So, call me melodramatic, but Open Refine might just be my villain origin story.
Not to sound arrogant in any way, but it has been a hot, hot minute since I came across a program that I couldn’t pick up within the first hour or two of using it. But somehow, Open Refine has thwarted me. Quite effectively. I despair for my future as a data organizer.
However, despite my mildly appalling lack of skill with this technical task, it still accomplished the goal of really forcing me to think about data, how we as academics collect it, and how we utilize it. Prior to the advent of the internet age that we live in today, research in history was done in-person, most often in an archival setting. Work like this was slow and imprecise in that historians were often looking through a lot of side information as they searched for their primary query. However, this excess information served an important function—it provided deeper context and understanding of other sources, ultimately expanding the researcher’s perception of their chosen subject matter. Lara Putnam terms this as “side-glancing,” and it is this periphery vision in research that for many years allowed greater context of sources and of topics as a whole.
However, as the internet advanced more and more of these sources were digitized and put in an online format. Researchers no longer had to travel the sometimes far distances to get to regional archives that, previously, were the only spaces to access sources on said region. With just a few keywords and a search bar, researchers are now able to cross international boundaries in pursuit of knowledge. This new ease of access does not come without cost. As Putnam explains in her article, utilizing the search box is to rely on the algorithms and other technicalities to pull the most relevant information to your query. Though this allows the researcher to quickly find relevant sources, the process cuts out a lot of the side-glancing that provided invaluable context and periphery information to research itself. This opens up new blind spots in research across the board, not just historical. Researchers need to become keen to these blind spots.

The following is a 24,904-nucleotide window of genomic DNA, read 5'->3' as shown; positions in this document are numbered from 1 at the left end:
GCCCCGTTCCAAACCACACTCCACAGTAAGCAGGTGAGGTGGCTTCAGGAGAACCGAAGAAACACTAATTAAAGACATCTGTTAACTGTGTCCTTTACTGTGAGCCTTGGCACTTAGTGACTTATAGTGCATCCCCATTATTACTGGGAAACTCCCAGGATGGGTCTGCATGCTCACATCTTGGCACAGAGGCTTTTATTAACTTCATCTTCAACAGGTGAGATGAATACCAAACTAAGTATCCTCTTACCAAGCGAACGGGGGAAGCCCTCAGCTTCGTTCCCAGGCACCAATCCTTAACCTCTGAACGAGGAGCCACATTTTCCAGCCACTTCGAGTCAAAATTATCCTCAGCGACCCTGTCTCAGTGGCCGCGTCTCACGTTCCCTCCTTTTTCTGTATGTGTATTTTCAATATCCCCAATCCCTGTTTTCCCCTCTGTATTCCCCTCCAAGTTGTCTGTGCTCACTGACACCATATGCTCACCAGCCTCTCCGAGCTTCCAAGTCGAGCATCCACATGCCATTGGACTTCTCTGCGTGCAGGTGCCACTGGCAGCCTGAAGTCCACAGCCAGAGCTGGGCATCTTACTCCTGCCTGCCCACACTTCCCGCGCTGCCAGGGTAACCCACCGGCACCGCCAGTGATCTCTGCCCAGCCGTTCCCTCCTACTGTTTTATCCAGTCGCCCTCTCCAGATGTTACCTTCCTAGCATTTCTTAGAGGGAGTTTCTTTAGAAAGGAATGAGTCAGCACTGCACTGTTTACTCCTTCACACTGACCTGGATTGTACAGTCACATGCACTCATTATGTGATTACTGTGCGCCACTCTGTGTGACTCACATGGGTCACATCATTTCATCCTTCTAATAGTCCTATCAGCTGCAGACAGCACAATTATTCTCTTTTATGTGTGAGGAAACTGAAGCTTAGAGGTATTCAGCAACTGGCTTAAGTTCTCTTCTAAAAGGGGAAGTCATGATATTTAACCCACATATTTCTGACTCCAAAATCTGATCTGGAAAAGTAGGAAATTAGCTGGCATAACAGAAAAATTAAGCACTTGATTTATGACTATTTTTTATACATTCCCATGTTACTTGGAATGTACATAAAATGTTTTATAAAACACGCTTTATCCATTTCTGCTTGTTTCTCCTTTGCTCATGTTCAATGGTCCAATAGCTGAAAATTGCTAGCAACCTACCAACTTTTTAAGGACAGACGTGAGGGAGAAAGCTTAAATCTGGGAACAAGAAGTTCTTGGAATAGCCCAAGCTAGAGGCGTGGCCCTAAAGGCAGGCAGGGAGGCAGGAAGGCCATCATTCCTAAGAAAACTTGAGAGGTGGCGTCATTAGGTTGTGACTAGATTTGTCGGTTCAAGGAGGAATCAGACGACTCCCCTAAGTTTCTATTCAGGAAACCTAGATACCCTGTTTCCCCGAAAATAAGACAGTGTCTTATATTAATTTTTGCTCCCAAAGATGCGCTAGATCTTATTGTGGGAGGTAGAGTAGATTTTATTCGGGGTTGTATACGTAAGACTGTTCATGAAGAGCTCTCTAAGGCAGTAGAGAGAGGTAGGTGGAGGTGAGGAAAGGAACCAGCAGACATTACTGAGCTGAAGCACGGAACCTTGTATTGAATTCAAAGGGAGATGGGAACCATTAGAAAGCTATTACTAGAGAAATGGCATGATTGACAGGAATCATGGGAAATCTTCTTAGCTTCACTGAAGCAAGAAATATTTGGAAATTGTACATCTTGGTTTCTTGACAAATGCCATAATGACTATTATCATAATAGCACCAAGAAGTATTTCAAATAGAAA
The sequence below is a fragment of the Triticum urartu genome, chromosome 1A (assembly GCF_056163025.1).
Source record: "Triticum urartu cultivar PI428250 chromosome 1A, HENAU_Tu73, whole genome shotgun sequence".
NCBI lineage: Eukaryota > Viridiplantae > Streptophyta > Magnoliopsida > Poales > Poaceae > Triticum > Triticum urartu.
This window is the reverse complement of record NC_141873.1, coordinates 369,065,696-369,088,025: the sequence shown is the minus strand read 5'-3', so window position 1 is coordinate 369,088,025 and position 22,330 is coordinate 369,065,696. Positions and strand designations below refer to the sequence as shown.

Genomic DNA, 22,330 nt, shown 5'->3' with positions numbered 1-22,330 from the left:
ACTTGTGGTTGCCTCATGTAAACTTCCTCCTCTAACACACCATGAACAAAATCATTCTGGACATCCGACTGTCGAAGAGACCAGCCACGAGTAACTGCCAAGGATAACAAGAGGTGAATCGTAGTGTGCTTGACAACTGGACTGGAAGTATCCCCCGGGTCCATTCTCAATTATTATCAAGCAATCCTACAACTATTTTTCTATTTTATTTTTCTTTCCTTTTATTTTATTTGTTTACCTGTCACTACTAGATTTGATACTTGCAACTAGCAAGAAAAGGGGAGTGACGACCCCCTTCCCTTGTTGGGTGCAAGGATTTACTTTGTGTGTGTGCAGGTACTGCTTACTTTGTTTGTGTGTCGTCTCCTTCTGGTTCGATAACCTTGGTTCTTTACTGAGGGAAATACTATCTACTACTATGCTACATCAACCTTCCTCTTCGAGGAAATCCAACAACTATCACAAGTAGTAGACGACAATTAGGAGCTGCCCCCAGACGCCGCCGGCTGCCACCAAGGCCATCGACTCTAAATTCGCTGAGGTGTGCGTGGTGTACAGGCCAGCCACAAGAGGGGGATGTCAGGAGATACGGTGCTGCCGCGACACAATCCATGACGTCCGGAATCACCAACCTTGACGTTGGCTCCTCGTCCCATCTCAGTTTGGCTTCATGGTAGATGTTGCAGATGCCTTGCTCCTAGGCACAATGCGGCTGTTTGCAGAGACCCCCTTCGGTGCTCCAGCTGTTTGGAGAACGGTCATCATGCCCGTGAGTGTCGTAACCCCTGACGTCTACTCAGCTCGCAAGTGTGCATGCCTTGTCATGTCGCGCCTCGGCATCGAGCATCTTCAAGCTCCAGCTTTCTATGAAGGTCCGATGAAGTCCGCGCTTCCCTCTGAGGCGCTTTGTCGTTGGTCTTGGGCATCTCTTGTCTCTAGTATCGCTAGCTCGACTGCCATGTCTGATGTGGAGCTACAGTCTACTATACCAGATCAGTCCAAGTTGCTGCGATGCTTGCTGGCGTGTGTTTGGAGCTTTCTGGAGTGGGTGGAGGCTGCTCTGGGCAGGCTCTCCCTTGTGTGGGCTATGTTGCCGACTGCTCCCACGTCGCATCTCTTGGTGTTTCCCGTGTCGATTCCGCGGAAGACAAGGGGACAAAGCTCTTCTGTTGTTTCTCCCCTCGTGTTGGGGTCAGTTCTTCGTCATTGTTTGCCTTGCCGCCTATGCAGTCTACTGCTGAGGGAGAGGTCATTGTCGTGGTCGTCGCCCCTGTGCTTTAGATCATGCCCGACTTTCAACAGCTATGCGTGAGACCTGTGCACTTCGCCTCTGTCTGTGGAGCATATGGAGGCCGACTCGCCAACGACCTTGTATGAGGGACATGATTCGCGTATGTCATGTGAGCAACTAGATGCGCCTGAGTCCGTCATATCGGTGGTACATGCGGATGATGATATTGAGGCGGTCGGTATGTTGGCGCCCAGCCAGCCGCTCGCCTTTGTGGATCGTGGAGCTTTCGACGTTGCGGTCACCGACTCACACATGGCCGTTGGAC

Putnam thoroughly and eloquently raises questions about our modern methods of research and, indeed, their limits. I know “limits” is not a word we as society tend to apply to technology that is constantly advancing, but for our research purposes, especially as historians, it is highly relevant. We often get so caught up in ease of access and just the sheer amount of sources we can pull these days that we don’t stop to consider the wider implications of what we’re reading. Just as doors were opened by technology, there are others that have also been closed. One of the side effects of digitization and digital access is that we as researchers lose much of the side-glancing that often provided us with just as vital information, even if it wasn’t directly what we were searching for. This, of course, does not even touch on the crucial discussion regarding inequalities in digitization and internet access is general. It has become very apparent that advancing technology in research has raised just as many questions as it has answered, and will probably continue to do so.